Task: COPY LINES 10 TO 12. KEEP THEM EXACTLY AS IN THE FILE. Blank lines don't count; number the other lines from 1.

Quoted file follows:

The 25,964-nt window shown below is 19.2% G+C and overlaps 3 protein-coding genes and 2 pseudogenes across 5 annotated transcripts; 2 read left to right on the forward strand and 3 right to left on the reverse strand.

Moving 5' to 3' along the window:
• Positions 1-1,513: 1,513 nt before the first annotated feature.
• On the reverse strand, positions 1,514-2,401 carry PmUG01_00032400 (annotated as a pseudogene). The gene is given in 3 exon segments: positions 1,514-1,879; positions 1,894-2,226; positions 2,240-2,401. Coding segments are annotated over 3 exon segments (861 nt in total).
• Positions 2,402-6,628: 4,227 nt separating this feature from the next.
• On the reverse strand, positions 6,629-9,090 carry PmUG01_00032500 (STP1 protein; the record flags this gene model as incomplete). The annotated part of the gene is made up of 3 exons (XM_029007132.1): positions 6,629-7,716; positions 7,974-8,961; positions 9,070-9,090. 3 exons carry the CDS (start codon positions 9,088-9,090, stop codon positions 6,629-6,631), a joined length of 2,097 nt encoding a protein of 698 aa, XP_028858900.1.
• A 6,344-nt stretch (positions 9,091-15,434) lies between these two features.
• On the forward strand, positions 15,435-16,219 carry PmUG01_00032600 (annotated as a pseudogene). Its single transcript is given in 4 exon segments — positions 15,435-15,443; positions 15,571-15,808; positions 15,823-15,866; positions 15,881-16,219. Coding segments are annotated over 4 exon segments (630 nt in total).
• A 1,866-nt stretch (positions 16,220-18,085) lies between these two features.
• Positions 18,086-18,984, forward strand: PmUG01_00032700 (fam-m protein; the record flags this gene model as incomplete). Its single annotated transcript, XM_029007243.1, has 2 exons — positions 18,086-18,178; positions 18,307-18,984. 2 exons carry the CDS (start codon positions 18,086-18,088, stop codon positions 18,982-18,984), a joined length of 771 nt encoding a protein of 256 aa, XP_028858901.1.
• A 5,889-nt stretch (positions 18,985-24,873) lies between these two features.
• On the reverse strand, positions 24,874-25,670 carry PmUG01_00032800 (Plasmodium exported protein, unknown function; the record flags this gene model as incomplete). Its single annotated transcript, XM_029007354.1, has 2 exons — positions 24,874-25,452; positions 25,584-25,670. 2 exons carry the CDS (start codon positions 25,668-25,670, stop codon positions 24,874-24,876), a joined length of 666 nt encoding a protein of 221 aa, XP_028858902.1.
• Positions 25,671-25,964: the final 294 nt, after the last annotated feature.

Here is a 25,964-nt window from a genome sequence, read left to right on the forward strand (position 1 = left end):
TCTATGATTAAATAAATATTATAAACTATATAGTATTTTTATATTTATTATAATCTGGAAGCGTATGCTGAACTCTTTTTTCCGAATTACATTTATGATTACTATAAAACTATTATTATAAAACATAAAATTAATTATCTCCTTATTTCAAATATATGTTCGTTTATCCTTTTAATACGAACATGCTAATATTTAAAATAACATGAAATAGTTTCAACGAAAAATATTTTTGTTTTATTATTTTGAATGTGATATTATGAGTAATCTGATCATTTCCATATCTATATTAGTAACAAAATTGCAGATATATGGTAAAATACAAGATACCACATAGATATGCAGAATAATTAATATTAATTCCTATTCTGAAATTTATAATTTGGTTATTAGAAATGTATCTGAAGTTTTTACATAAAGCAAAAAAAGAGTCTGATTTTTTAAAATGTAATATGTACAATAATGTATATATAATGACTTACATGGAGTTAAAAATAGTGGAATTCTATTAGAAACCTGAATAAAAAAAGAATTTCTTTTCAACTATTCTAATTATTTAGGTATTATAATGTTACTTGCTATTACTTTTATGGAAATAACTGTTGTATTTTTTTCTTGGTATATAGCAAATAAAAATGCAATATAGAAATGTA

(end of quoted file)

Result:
• Positions 18,086-18,984, forward strand: PmUG01_00032700 (fam-m protein; the record flags this gene model as incomplete). Its single annotated transcript, XM_029007243.1, has 2 exons — positions 18,086-18,178; positions 18,307-18,984. 2 exons carry the CDS (start codon positions 18,086-18,088, stop codon positions 18,982-18,984), a joined length of 771 nt encoding a protein of 256 aa, XP_028858901.1.
• A 5,889-nt stretch (positions 18,985-24,873) lies between these two features.
• On the reverse strand, positions 24,874-25,670 carry PmUG01_00032800 (Plasmodium exported protein, unknown function; the record flags this gene model as incomplete). Its single annotated transcript, XM_029007354.1, has 2 exons — positions 24,874-25,452; positions 25,584-25,670. 2 exons carry the CDS (start codon positions 25,668-25,670, stop codon positions 24,874-24,876), a joined length of 666 nt encoding a protein of 221 aa, XP_028858902.1.